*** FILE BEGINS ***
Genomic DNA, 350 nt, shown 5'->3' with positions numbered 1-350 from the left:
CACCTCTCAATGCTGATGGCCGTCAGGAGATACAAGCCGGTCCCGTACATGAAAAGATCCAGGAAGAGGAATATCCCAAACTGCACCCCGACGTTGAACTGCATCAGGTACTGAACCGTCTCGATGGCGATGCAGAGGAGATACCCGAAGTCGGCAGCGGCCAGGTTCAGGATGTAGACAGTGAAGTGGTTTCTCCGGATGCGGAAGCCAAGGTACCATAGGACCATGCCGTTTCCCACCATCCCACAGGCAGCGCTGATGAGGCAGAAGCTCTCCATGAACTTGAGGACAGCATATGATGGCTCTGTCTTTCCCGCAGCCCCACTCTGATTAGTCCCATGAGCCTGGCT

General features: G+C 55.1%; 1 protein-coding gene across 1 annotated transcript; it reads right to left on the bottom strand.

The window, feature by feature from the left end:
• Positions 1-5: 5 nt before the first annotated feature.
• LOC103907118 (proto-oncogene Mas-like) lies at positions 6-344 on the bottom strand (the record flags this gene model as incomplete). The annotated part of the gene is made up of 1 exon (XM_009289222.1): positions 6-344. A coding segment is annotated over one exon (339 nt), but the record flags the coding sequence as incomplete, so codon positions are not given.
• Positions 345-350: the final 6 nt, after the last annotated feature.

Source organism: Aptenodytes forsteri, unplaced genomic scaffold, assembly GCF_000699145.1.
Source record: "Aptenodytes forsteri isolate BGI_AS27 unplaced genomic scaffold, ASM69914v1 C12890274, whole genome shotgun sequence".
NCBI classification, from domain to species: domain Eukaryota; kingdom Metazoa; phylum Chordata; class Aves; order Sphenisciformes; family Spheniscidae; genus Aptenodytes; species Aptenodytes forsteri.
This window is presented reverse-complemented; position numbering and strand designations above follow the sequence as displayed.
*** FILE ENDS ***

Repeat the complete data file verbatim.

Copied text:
Genomic DNA, 350 nt, shown 5'->3' with positions numbered 1-350 from the left:
CACCTCTCAATGCTGATGGCCGTCAGGAGATACAAGCCGGTCCCGTACATGAAAAGATCCAGGAAGAGGAATATCCCAAACTGCACCCCGACGTTGAACTGCATCAGGTACTGAACCGTCTCGATGGCGATGCAGAGGAGATACCCGAAGTCGGCAGCGGCCAGGTTCAGGATGTAGACAGTGAAGTGGTTTCTCCGGATGCGGAAGCCAAGGTACCATAGGACCATGCCGTTTCCCACCATCCCACAGGCAGCGCTGATGAGGCAGAAGCTCTCCATGAACTTGAGGACAGCATATGATGGCTCTGTCTTTCCCGCAGCCCCACTCTGATTAGTCCCATGAGCCTGGCT

General features: G+C 55.1%; 1 protein-coding gene across 1 annotated transcript; it reads right to left on the bottom strand.

The window, feature by feature from the left end:
• Positions 1-5: 5 nt before the first annotated feature.
• LOC103907118 (proto-oncogene Mas-like) lies at positions 6-344 on the bottom strand (the record flags this gene model as incomplete). The annotated part of the gene is made up of 1 exon (XM_009289222.1): positions 6-344. A coding segment is annotated over one exon (339 nt), but the record flags the coding sequence as incomplete, so codon positions are not given.
• Positions 345-350: the final 6 nt, after the last annotated feature.

Source organism: Aptenodytes forsteri, unplaced genomic scaffold, assembly GCF_000699145.1.
Source record: "Aptenodytes forsteri isolate BGI_AS27 unplaced genomic scaffold, ASM69914v1 C12890274, whole genome shotgun sequence".
NCBI classification, from domain to species: domain Eukaryota; kingdom Metazoa; phylum Chordata; class Aves; order Sphenisciformes; family Spheniscidae; genus Aptenodytes; species Aptenodytes forsteri.
This window is presented reverse-complemented; position numbering and strand designations above follow the sequence as displayed.